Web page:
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Cause of an inherited neurological disorder discovered

Date:
April 10, 2017
Source:
University of Liverpool
Summary:
Researchers have identified the basis for how a single gene mutation can cause a rare neurological movement disorder known as dystonia.
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Researchers at the University of Liverpool have identified the basis for how a single gene mutation can cause a rare neurological movement disorder known as dystonia.

Dystonia can result from an injury or can be an inherited disorder in which patients progressively develop from childhood uncontrollable muscle contractions leading to repetitive movements and awkward and painful postures. The disorder can affect one muscle, a muscle group, or the entire body.

It is estimated to affect at least 70,000 people in the UK. There are a large number of different types of dystonia which affect people in widely differing ways.

Symptoms of dystonia can range from very mild to severe. Dystonia can affect different body parts, and often the symptoms of dystonia progress through stages. Some early symptoms include: a 'dragging leg', cramping of the foot, involuntary pulling of the neck, uncontrollable blinking and speech difficulties. Usually there are no other neurological abnormalities.

There's no cure for dystonia, but the condition can usually be effectively managed.

Characterised

Researchers from the University's Institutes of Translational Medicine (ITM) and Integrative Biology (IIB), led by Dr Nordine Helassa, identified mutations in the gene encoding a protein known as hippocalcin as one cause of the disorder.

The effect of these mutations on the physiological role of hippocalcin or how this would impact on the nervous system had not been understood.

Hippocalcin is a member a family of proteins involved in signalling in the nervous system that have been extensively studied in Professor Bob Burgoyne's group in ITM for the last 20 years.

As a result of their research, which has been published in the journal Human Molecular Genetics, the effect of the disease-causing mutations in hippocalcin on its physiological function have now been characterised.

Overactivation

These mutations do not affect the expression or the structure of the protein but lead to subtle defects in how it controls signalling in neurons.

In the course of the study it was found that hippocalcin can interact with specific types of calcium channels that are important for the normal initiation of neuronal activity and that expression of the disease-causing mutations resulted in overactivation of one particular class of these channels.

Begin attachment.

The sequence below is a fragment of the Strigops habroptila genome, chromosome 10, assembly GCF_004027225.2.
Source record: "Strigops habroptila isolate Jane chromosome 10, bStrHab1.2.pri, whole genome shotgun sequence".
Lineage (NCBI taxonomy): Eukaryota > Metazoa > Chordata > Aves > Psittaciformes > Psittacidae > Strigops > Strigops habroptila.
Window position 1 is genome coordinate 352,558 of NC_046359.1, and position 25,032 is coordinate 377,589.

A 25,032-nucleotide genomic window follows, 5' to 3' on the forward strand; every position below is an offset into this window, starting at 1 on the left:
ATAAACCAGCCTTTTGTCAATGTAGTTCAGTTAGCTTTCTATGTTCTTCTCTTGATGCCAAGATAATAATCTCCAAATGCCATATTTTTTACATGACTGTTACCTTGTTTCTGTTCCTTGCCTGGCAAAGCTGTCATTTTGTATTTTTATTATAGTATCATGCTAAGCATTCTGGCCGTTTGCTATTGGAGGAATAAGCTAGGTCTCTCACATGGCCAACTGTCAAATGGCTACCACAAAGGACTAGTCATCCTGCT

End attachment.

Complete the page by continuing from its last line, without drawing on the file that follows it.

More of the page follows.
Dr Nordine Helassa said: "We can now understand for the first time how these mutations would have important physiological consequences that would lead to abnormalities in neuronal function. Excessive neuronal activation that could result in aberrant signalling in the brain of affected individuals."

Potential new treatment

Professor Burgoyne added: "These findings provide a clue towards the development of a potential new treatment as it is possible that use of drugs that inhibit the key calcium channels regulated by hippocalcin could help reduce the impact of the inherited disorder."


Story Source:

Materials provided by University of Liverpool. Note: Content may be edited for style and length.


Journal Reference:

  1. Nordine Helassa, Svetlana V. Antonyuk, Lu-Yun Lian, Lee P. Haynes, Robert D. Burgoyne. Biophysical and functional characterization of hippocalcin mutants responsible for human dystonia. Human Molecular Genetics, 2017; DOI: 10.1093/hmg/ddx133

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University of Liverpool. "Cause of an inherited neurological disorder discovered." ScienceDaily. ScienceDaily, 10 April 2017. <www.sciencedaily.com/releases/2017/04/170410110229.htm>.
University of Liverpool. (2017, April 10). Cause of an inherited neurological disorder discovered. ScienceDaily. Retrieved April 23, 2017 from www.sciencedaily.com/releases/2017/04/170410110229.htm
University of Liverpool. "Cause of an inherited neurological disorder discovered." ScienceDaily. www.sciencedaily.com/releases/2017/04/170410110229.htm (accessed April 23, 2017).